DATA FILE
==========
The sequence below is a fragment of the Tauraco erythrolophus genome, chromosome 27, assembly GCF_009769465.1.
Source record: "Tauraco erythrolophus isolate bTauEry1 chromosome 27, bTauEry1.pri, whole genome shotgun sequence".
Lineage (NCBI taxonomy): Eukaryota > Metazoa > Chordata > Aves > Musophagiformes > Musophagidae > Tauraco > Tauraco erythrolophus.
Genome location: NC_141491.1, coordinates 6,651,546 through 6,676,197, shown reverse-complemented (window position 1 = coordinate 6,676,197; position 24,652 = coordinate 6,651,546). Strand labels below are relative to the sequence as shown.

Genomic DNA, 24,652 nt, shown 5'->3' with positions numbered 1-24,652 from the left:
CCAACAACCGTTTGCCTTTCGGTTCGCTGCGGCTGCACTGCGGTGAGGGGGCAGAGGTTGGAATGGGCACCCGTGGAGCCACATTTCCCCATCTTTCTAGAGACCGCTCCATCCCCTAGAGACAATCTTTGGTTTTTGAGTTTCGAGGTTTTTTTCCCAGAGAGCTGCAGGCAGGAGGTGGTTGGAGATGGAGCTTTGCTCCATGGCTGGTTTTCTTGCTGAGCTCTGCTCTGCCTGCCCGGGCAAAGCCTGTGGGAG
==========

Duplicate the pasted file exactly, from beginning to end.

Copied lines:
The sequence below is a fragment of the Tauraco erythrolophus genome, chromosome 27, assembly GCF_009769465.1.
Source record: "Tauraco erythrolophus isolate bTauEry1 chromosome 27, bTauEry1.pri, whole genome shotgun sequence".
Lineage (NCBI taxonomy): Eukaryota > Metazoa > Chordata > Aves > Musophagiformes > Musophagidae > Tauraco > Tauraco erythrolophus.
Genome location: NC_141491.1, coordinates 6,651,546 through 6,676,197, shown reverse-complemented (window position 1 = coordinate 6,676,197; position 24,652 = coordinate 6,651,546). Strand labels below are relative to the sequence as shown.

Genomic DNA, 24,652 nt, shown 5'->3' with positions numbered 1-24,652 from the left:
CCAACAACCGTTTGCCTTTCGGTTCGCTGCGGCTGCACTGCGGTGAGGGGGCAGAGGTTGGAATGGGCACCCGTGGAGCCACATTTCCCCATCTTTCTAGAGACCGCTCCATCCCCTAGAGACAATCTTTGGTTTTTGAGTTTCGAGGTTTTTTTCCCAGAGAGCTGCAGGCAGGAGGTGGTTGGAGATGGAGCTTTGCTCCATGGCTGGTTTTCTTGCTGAGCTCTGCTCTGCCTGCCCGGGCAAAGCCTGTGGGAG